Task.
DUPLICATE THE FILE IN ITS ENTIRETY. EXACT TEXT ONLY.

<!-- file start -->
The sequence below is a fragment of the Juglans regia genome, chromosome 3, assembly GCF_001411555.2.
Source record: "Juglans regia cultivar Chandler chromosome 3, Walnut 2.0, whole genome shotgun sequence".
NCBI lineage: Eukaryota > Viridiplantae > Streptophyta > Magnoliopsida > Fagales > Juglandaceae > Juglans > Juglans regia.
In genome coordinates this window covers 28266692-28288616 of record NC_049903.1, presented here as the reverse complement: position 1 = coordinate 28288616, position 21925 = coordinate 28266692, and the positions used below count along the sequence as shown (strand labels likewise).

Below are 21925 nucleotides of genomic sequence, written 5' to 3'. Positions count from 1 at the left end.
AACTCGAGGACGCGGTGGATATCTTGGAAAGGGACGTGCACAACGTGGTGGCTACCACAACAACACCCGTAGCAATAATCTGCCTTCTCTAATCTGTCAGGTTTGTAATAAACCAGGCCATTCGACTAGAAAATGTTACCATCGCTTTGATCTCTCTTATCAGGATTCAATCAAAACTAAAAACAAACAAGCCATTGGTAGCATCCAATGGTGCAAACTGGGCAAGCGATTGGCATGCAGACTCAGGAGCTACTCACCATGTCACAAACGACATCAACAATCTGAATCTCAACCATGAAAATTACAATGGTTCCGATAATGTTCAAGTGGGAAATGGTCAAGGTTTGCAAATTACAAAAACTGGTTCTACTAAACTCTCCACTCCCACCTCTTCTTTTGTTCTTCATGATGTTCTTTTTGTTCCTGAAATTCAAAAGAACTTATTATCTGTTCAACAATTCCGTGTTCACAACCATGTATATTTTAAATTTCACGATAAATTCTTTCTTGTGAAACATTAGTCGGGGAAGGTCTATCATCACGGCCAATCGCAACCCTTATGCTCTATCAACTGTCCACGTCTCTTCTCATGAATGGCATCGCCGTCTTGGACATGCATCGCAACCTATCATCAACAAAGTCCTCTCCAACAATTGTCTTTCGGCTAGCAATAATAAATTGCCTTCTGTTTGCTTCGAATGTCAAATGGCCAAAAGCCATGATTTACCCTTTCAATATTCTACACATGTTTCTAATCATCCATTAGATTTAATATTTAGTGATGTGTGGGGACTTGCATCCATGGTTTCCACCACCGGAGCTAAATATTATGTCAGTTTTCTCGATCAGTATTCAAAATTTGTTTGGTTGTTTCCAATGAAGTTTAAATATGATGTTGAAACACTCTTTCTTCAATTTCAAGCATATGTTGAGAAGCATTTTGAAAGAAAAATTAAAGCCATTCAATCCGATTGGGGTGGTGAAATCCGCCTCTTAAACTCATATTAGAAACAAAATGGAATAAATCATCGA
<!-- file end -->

The sequence below is a fragment of the Juglans regia genome, chromosome 3, assembly GCF_001411555.2.
Source record: "Juglans regia cultivar Chandler chromosome 3, Walnut 2.0, whole genome shotgun sequence".
NCBI lineage: Eukaryota > Viridiplantae > Streptophyta > Magnoliopsida > Fagales > Juglandaceae > Juglans > Juglans regia.
In genome coordinates this window covers 28266692-28288616 of record NC_049903.1, presented here as the reverse complement: position 1 = coordinate 28288616, position 21925 = coordinate 28266692, and the positions used below count along the sequence as shown (strand labels likewise).

Below are 21925 nucleotides of genomic sequence, written 5' to 3'. Positions count from 1 at the left end.
AACTCGAGGACGCGGTGGATATCTTGGAAAGGGACGTGCACAACGTGGTGGCTACCACAACAACACCCGTAGCAATAATCTGCCTTCTCTAATCTGTCAGGTTTGTAATAAACCAGGCCATTCGACTAGAAAATGTTACCATCGCTTTGATCTCTCTTATCAGGATTCAATCAAAACTAAAAACAAACAAGCCATTGGTAGCATCCAATGGTGCAAACTGGGCAAGCGATTGGCATGCAGACTCAGGAGCTACTCACCATGTCACAAACGACATCAACAATCTGAATCTCAACCATGAAAATTACAATGGTTCCGATAATGTTCAAGTGGGAAATGGTCAAGGTTTGCAAATTACAAAAACTGGTTCTACTAAACTCTCCACTCCCACCTCTTCTTTTGTTCTTCATGATGTTCTTTTTGTTCCTGAAATTCAAAAGAACTTATTATCTGTTCAACAATTCCGTGTTCACAACCATGTATATTTTAAATTTCACGATAAATTCTTTCTTGTGAAACATTAGTCGGGGAAGGTCTATCATCACGGCCAATCGCAACCCTTATGCTCTATCAACTGTCCACGTCTCTTCTCATGAATGGCATCGCCGTCTTGGACATGCATCGCAACCTATCATCAACAAAGTCCTCTCCAACAATTGTCTTTCGGCTAGCAATAATAAATTGCCTTCTGTTTGCTTCGAATGTCAAATGGCCAAAAGCCATGATTTACCCTTTCAATATTCTACACATGTTTCTAATCATCCATTAGATTTAATATTTAGTGATGTGTGGGGACTTGCATCCATGGTTTCCACCACCGGAGCTAAATATTATGTCAGTTTTCTCGATCAGTATTCAAAATTTGTTTGGTTGTTTCCAATGAAGTTTAAATATGATGTTGAAACACTCTTTCTTCAATTTCAAGCATATGTTGAGAAGCATTTTGAAAGAAAAATTAAAGCCATTCAATCCGATTGGGGTGGTGAAATCCGCCTCTTAAACTCATATTAGAAACAAAATGGAATAAATCATCGA